68. The U.S. News and World Report figures were based on those respondents who opted to make such a prediction. Approximately one-quarter declined. Of the DNC members surveyed, a clear plurality (41 percent) expected Georgia’s little-known ex-governor Jimmy Carter to be the vice presidential nominee. “Poll of Democratic Leaders—‘It Looks Like Humphrey,’” U.S. News and World Report, 17 November 1975.
69. In February 1976, Ford told reporters that “I have said repeatedly, and I see no reason to change, that my good friend Hubert Humphrey will probably be the nominee.” U.S. Office of the Federal Register, Public Papers of the Presidents of the United States: Gerald R. Ford, 1976–77: Book I—January 1 to April 9, 1976 (Washington, D.C., 1979), 478.
70. In 1976, argues Judith Stein, Humphrey was “the lone candidate who stood for a clear alternative to Ford economics.” Stein, Pivotal Decade, 130, 137.
71. Leonard Silk, “Carter”s Economics,” New York Times, 14 July 1976; Biven, Jimmy Carter’s Economy, 33–34.
72. Conservative economist Murray Weidenbaum complained that opposing Humphrey-Hawkins “has become the economic equivalent of attacking the flag and apple pie.” Melville J. Ulmer, “Taking A Dim View of Humphrey-Hawkins,” The New Republic, 12 June 1976; Murray L. Weidenbaum, “The Case Against the Humphrey-Hawkins Bill,” Challenge 19, no. 4 (September–October, 1976): 21.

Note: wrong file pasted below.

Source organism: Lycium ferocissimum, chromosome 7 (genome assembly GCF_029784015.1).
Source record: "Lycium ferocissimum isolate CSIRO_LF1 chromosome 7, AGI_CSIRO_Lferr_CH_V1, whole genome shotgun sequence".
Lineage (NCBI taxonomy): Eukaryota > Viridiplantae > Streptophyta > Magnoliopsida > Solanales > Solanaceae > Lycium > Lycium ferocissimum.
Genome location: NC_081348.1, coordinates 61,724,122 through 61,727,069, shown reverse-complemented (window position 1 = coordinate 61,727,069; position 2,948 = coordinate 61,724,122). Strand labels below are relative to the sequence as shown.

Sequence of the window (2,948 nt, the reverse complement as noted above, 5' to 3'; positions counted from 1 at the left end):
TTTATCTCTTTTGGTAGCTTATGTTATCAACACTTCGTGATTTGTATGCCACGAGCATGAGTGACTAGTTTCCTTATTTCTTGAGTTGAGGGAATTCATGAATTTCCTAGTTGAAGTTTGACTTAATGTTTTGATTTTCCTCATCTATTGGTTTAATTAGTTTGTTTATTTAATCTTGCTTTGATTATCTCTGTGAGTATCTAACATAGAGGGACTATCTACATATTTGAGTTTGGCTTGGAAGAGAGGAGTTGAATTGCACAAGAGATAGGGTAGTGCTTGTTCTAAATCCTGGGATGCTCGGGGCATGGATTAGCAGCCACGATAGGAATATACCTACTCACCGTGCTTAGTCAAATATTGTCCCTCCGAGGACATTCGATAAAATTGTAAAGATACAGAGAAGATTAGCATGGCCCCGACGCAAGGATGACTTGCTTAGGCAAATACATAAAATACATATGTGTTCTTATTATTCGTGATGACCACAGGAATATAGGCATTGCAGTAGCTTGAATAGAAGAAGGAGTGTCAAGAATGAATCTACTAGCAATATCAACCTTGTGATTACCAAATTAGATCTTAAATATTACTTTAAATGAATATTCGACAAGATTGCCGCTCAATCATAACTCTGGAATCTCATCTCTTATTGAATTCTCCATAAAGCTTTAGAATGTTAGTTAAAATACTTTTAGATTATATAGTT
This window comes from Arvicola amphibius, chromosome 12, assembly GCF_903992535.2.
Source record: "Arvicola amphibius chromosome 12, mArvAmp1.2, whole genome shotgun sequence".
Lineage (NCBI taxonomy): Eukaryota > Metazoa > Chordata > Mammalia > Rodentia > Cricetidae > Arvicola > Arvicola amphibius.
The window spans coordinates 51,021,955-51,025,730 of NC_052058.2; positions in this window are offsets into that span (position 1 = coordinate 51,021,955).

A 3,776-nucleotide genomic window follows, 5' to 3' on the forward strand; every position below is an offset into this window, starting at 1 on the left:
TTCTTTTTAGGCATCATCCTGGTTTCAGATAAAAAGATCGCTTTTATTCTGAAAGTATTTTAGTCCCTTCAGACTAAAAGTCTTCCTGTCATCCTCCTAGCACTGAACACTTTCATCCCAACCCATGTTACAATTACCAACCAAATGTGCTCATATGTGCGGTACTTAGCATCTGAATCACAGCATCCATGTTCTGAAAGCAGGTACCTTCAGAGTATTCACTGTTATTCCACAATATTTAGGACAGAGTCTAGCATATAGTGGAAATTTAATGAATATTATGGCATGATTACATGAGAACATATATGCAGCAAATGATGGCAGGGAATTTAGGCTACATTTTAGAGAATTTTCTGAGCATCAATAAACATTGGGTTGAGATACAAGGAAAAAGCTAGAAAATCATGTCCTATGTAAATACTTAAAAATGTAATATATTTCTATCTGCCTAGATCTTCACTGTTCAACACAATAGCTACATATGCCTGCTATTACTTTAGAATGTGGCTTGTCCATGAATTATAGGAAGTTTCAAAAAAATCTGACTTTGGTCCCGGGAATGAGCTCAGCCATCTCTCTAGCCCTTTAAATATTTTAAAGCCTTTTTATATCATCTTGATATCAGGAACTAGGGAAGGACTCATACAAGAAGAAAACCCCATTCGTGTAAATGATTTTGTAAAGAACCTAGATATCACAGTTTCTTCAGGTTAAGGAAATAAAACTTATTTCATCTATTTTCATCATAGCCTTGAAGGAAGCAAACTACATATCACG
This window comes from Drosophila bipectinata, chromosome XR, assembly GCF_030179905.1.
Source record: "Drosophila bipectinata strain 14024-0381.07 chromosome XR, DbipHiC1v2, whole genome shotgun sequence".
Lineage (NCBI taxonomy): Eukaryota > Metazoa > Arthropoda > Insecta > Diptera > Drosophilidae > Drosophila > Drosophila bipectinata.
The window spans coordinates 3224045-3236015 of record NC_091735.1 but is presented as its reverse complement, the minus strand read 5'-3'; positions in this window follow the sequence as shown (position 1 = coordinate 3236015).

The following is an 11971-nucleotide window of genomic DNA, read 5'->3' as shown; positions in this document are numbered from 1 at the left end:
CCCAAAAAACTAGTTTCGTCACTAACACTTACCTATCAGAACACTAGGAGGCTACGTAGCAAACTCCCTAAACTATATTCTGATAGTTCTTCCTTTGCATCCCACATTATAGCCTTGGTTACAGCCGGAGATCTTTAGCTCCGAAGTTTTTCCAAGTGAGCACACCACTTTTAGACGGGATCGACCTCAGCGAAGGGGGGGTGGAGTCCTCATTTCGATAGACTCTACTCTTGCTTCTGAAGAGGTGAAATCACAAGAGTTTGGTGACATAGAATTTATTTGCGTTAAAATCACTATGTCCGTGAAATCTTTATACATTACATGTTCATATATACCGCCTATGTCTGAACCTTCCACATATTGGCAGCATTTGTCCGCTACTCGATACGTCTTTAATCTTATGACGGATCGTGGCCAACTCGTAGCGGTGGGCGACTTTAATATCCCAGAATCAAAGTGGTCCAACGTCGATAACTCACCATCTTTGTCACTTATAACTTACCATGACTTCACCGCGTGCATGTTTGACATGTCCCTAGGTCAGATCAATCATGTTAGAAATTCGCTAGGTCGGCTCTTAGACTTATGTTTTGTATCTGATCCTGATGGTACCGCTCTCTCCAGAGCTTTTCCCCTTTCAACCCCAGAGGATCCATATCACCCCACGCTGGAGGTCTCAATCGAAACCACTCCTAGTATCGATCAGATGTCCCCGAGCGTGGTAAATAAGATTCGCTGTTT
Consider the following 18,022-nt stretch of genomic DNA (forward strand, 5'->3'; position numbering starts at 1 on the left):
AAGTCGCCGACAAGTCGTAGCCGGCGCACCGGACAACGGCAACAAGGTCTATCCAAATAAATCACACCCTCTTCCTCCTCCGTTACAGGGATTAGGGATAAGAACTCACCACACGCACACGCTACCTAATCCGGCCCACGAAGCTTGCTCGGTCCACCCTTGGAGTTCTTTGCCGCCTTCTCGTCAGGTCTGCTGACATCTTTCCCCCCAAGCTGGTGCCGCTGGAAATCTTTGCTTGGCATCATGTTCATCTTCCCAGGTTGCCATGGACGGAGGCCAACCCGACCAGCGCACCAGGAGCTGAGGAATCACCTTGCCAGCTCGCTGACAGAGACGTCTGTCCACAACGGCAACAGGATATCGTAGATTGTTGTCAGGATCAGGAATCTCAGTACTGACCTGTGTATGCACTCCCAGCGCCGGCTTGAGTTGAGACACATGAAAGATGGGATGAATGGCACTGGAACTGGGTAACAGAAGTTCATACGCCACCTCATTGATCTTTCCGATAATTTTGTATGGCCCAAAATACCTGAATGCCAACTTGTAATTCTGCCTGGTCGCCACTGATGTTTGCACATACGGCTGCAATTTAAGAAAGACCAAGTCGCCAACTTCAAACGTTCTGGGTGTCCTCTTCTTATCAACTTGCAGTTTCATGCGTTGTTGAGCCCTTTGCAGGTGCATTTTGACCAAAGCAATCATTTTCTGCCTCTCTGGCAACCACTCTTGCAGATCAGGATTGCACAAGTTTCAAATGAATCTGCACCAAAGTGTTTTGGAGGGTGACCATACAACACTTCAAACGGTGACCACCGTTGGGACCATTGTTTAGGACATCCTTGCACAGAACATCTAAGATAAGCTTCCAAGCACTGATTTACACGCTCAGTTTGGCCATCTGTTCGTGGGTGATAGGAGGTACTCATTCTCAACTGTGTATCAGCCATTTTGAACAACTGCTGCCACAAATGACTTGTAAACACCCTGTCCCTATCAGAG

73. Carter offered Americans not so much a political program as himself—modest, trustworthy, and morally upstanding. He also represented the promise that he could be the Democratic candidate who could hold its traditional Southern base without retreating on the party’s commitment to civil rights. Finally, in a split field, his campaign recognized that recent reforms to the primary process meant that the sequence of the primaries created opportunities for candidates with few resources and no name recognition. Sanford J. Ungar, “How Jimmy Carter Does It,” Atlantic Monthly, July 1976; Jules Witcover, Marathon: The Pursuit of the Presidency (New York, 1977), 107–9.
74. Thurber, The Politics of Equality, 241.
75. Christopher Lydon, “Carter Issues an Apology on “Ethnic Purity” Phrase,” New York Times, 9 April 1976.
76. Edward J. Walsh, “Ford Assails Hill’s Plans on Economy,” Washington Post, 27 April 1976.
77. “Jobs and Prices in Chicago,” 47; “Fed Cuts Money-Growth Target Slightly,” New York Times, 4 May 1976.
78. Godfrey Sperling Jr, “With Humphrey Out of Race, Carter Campaign Surges,” Christian Science Monitor, 30 April 1976; Morgan, “Hubert Humphrey’s Last Hurrah,” 287.
79. Christopher Lyon, “Humphrey to Undergo Surgery; Still Seeks Majority Leadership,” New York Times, 2 October 1976; Joseph Lelyveld, “Liberals, Despite Humphrey Ties, Are Expected to Elect Byrd Today,” New York Times, 4 January 1977.
80. Lelyveld, “Liberals, Despite Humphrey Ties, Are Expected to Elect Byrd Today.”